2014 Wind River 250RDSW
2014 Ram 2500 Diesel Laramie 4x4, Snugtop shell,
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Old 02-17-2016, 09:55 PM   #34
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I think that 35% more power from diesel than gasoline is too high. I know diesel has more BTU than gasoline but I always thought it was more like 18 - 20%.

I am talking about at sea level. Now as you increase elevation a gasoline non turbo engine will lose 3% of it's power per 1,000ft in elevation gain.

A turbo diesel engine is far less affected by elevation gain.

The discussion of diesel/gasoline should take elevation into account IMHO.
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Old 02-18-2016, 08:59 AM   #35
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The difference between the various fuels for energy content, including compared to a gallon of gasoline, is right here folks:

No doubt someone will dispute it. Someone always has to. :(
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Old 02-19-2016, 05:35 AM   #36
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Thanks 1bigmess...this info is probably the best we can get. But from this chart it is not clear if they are using E10 gasoline or pure gasoline. Reading between the lines running E10 is 97% as good as pure gasoline.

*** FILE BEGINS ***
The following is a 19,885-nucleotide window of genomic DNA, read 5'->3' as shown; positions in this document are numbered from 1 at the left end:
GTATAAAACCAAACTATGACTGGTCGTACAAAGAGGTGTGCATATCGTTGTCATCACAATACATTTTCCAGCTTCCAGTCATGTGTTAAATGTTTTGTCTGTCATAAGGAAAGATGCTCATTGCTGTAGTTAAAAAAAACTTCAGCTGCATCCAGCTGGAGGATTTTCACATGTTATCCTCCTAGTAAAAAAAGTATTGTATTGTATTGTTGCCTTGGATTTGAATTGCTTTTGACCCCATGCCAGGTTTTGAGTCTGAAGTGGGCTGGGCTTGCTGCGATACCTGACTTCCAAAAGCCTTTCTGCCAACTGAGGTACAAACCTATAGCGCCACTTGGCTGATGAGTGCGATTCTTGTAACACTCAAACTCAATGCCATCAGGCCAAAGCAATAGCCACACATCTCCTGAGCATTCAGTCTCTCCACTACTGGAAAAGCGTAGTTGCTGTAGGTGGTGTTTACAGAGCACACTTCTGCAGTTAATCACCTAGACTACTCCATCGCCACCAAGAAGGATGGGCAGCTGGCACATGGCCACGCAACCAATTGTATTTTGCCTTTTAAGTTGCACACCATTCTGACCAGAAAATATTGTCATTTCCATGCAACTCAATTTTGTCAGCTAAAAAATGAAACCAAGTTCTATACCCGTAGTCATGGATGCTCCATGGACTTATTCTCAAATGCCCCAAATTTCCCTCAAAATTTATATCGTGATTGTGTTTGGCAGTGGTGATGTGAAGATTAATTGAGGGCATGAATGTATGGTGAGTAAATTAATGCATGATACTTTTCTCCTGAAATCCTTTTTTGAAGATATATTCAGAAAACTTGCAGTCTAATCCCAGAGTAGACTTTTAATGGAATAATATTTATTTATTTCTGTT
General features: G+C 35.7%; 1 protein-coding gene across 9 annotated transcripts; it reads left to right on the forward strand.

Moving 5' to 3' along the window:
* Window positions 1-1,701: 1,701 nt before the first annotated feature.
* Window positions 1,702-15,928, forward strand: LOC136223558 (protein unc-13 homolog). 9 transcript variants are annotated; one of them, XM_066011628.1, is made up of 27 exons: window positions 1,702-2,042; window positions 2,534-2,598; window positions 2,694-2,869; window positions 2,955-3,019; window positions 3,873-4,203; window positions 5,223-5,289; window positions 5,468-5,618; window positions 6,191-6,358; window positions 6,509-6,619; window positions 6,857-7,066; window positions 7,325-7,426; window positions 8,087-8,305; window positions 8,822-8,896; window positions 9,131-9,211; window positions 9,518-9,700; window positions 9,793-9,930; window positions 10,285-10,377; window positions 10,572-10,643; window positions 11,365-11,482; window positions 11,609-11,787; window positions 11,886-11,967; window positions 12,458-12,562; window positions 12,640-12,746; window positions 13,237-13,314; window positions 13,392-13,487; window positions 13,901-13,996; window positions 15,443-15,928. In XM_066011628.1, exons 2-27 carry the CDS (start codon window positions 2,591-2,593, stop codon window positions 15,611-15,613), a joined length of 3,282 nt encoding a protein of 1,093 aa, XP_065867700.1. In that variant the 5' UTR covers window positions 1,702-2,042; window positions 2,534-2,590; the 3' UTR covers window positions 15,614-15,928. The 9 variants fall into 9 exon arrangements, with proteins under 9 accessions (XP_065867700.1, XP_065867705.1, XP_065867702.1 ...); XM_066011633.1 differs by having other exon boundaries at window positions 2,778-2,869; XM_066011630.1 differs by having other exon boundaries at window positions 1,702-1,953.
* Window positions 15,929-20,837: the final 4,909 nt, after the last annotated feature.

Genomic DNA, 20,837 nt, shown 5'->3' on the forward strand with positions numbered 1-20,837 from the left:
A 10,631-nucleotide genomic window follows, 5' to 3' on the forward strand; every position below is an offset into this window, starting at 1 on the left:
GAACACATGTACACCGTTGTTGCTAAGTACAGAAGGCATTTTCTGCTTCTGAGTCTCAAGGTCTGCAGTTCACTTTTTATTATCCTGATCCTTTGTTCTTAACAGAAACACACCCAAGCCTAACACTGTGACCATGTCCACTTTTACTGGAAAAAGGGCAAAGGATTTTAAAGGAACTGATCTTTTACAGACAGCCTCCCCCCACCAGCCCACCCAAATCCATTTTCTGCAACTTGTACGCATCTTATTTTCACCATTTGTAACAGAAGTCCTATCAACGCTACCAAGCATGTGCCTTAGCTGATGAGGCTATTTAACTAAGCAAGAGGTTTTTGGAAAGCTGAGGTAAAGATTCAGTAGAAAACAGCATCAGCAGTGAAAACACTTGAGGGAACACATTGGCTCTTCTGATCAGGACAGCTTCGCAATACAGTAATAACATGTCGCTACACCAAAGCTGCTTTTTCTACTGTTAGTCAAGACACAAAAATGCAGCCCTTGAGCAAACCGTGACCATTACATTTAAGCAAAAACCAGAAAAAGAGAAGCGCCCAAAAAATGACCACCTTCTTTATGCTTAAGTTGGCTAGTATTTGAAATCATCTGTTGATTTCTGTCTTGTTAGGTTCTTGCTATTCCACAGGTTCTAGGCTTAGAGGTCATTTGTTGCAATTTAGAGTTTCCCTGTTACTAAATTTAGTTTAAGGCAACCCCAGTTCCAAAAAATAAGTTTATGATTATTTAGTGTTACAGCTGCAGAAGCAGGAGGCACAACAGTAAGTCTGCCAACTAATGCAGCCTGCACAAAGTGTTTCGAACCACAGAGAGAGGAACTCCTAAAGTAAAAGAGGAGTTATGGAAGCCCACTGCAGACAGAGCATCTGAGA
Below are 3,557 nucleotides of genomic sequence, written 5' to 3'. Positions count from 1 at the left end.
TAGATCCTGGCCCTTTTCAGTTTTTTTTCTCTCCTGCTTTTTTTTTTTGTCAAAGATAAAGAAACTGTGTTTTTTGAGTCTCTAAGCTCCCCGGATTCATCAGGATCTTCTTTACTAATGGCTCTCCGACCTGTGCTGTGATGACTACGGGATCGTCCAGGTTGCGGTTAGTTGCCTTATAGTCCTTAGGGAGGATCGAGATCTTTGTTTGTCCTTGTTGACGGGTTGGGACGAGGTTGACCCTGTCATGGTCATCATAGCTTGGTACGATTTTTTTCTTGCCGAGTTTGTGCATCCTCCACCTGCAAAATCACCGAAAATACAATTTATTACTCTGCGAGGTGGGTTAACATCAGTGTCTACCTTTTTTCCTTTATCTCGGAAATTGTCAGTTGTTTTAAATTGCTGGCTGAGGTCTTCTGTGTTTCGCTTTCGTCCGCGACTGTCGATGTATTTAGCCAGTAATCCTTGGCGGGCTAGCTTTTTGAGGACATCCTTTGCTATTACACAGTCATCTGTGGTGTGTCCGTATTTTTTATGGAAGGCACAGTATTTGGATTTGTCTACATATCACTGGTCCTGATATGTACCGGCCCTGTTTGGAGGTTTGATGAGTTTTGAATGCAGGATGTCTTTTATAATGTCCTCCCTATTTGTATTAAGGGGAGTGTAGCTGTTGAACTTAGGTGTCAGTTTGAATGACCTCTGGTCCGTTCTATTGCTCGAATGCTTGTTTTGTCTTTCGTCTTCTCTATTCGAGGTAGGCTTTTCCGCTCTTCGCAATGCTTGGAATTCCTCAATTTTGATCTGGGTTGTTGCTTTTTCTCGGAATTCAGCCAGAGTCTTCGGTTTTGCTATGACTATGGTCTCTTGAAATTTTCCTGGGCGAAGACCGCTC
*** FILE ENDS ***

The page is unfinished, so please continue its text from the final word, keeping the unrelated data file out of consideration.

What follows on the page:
I know a few station that sells pure gasoline. I think I will try a few tank fulls just to see if I get approx. 1 mile per gallon more than running E10.

People in the high elevation of the western states 4,000' - 8,000' should see their trucks run stronger at sea level and visa versa.

Turbo Diesel engines are currently the best engines to run at the higher elevations as they lose the least power. Then turbo gasoline engines.

A turbo diesel engine running at 5,000' elevation is probably producing 35% more power from a gallon of diesel then a non turbo gasoline engine is from a gallon of gasoline.
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Old 02-20-2016, 07:23 AM   #37
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As has happened way too many times and dissolved into a gas vs diesel 'discussion'. The OP asked whether a 250 or 350 would be best.